Today’s supply chains are much more complex than they were a few decades back. Dan Juliano (@Dan_Juliano), a financial technology expert, asserts, “During the last decades two transformations have swept through global supply chains. These new realities mean that the old ways of managing the supply chain simply can’t keep up. First, supply chains no longer just consist of networks of suppliers and manufacturers. But today, they compromise a wide ecosystem, with multiple parties and links involved in creating and distributing goods, from raw materials to finished product, interconnected with the financial supply chain. … Secondly, supply chains and operations have become increasingly dynamic. Product lifecycles have never been so short, and ramp-up periods are becoming more intense. This can have significant implications in terms of cost, speed, and efficiency requirements.”[6] Juliano believes blockchain technology can help deal with this complexity. He’s not alone. Martijn Lofvers (@lofvers) believes the technology can help solve the bullwhip effect.[7] He explains, “In an interview ten years ago, Professor Hau Lee from Stanford University drew my attention to the fact that the bullwhip effect — in which a small fluctuation in consumer demand can have a huge impact at the beginning of the chain — remains the ‘mother of all supply chain problems’. In theory, blockchain can at last integrate — and hence synchronize — the flows of goods, information and money. … This would significantly reduce the bullwhip effect while also eliminating cash-flow problems in the chain.”


Richard Howells (@howellsrichard), a Vice President at SAP, agrees there are areas of the supply chain which can benefit from blockchain technology.[7] Those areas include:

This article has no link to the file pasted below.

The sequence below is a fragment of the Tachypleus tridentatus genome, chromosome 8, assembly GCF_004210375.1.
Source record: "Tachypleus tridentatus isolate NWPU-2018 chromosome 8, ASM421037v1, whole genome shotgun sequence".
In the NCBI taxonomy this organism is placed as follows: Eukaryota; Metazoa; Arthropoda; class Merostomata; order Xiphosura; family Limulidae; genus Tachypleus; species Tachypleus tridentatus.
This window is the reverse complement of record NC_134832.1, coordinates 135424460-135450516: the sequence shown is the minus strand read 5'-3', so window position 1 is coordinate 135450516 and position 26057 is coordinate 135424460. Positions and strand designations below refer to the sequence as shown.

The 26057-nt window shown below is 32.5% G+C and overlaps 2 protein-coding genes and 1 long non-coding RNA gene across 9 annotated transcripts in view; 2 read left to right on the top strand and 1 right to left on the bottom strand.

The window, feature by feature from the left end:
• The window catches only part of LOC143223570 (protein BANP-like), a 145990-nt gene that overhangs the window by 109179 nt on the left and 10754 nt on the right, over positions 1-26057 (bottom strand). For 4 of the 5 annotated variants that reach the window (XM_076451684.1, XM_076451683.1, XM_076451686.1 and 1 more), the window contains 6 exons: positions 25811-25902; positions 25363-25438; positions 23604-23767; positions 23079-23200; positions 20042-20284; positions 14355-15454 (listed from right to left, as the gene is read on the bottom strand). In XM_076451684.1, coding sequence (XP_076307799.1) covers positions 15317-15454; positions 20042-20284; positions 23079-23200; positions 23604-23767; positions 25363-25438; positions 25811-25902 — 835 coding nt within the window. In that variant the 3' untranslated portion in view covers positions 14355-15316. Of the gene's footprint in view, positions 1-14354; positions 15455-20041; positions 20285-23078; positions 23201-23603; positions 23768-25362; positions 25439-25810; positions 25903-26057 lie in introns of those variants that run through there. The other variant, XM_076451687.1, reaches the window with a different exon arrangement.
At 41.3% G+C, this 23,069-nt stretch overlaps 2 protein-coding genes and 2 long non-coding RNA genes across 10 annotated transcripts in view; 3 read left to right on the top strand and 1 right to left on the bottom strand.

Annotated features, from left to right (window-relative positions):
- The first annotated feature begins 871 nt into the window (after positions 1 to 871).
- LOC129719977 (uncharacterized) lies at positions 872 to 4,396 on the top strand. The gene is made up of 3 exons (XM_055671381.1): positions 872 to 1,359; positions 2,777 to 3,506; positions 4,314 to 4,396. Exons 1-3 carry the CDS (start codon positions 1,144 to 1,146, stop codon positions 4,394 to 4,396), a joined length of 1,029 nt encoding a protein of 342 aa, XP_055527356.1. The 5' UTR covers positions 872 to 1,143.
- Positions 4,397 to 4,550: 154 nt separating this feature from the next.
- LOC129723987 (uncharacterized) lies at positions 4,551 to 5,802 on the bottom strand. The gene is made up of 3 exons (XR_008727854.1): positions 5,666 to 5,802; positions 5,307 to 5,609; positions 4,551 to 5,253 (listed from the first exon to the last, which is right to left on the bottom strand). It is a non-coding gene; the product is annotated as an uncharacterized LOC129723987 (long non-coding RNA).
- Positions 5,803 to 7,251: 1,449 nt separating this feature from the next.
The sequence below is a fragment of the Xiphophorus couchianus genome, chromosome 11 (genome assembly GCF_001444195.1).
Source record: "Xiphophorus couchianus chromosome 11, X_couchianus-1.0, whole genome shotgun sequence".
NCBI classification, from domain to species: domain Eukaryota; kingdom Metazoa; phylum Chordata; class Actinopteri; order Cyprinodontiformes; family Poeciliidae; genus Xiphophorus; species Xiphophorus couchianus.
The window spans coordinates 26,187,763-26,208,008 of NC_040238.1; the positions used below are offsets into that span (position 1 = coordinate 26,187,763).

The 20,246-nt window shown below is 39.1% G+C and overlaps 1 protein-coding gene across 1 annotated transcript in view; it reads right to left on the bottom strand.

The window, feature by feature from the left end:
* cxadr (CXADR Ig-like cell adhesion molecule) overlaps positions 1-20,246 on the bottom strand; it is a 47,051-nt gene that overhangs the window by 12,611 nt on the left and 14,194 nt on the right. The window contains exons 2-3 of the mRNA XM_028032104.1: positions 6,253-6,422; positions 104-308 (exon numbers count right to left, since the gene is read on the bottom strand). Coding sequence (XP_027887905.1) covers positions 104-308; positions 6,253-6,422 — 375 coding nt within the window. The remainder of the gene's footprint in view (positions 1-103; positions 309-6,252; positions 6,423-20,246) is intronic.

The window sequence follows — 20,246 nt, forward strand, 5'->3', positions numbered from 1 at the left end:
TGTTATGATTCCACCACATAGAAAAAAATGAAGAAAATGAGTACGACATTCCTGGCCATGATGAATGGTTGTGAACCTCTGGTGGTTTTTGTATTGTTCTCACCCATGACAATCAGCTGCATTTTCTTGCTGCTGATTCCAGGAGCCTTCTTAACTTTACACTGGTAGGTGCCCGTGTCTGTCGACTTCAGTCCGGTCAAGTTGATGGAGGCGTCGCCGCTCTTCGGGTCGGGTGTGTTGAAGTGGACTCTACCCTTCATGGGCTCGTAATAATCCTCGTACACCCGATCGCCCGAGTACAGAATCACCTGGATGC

• Logistics processes. “It has been estimated that 90 percent of global trade is carried out by ocean shipping industry, and the cost of trade-related documents and administration is estimated to represent up to 20 percent of the actual transportation cost.”
  • Track and trace and genealogy processes. “In many industries, we are continually pushing for improved traceability by both regulatory bodies, and consumers.”
  • Asset lifecycle management. “Many industries have capital-intensive, business-critical assets (think airplanes, mining equipment, trucks, tractors) that are expected to be in use for 10 or even 30 years. Over its lifespan, each asset will go through numerous upgrades, repairs, and refurbishments and may also go through numerous owners. This ensures that all the parts used to perform these activities are of high quality, from reliable, legitimate sources and are critical for end user or passenger safety and security.”


Howells concludes, “Blockchain, along with other technologies such as IoT, predictive analytics, and machine learning has the potential to manage assets from the design of the product, through manufacturing and throughout its active life and keep a secure, digital twin that can be tracked and analyzed for a complete history of that asset.” As Kefer noted, much of the discussion about blockchain currently falls in the realm of hype. It’s too early to conclude with any certainty that blockchain will solve all of the challenges for which it is now a candidate technology. Nevertheless, it looks promising.


[1] Greg Kefer, “The block chain supply chain. Will these chains meet ever meet?ComputerWeekly, 12 October 2017.
[2] Ranjit Notani, “Can Blockchain Revolutionize the Supply Chain?Supply Chain 24/7, 8 October 2017.
[3] Nathaniel Popper and Steve Lohr, “Blockchain: A Better Way to Track Pork Chops, Bonds, Bad Peanut Butter?The New York Times, 4 March 2017.
[4] Patrick Burnson, “Is Blockchain in the Supply Chain Coming of Age?Supply Chain 24/7, 30 September 2017.
[5] Staff, “Using blockchain to drive supply chain transparency,” Deloitte, 2017.
[6] Dan Juliano, “5 Ways Blockchain Revolution Supports Supply Chain Evolution,” EBN, 18 October 2017.
[7] Martijn Lofvers, “Blockchain unleashed,” Supply Chain Movement, 16 October 2017.
[8] Richard Howells, “Blockchain: Hit Or Miss For Supply Chain?D!gitalist, 17 October 2017.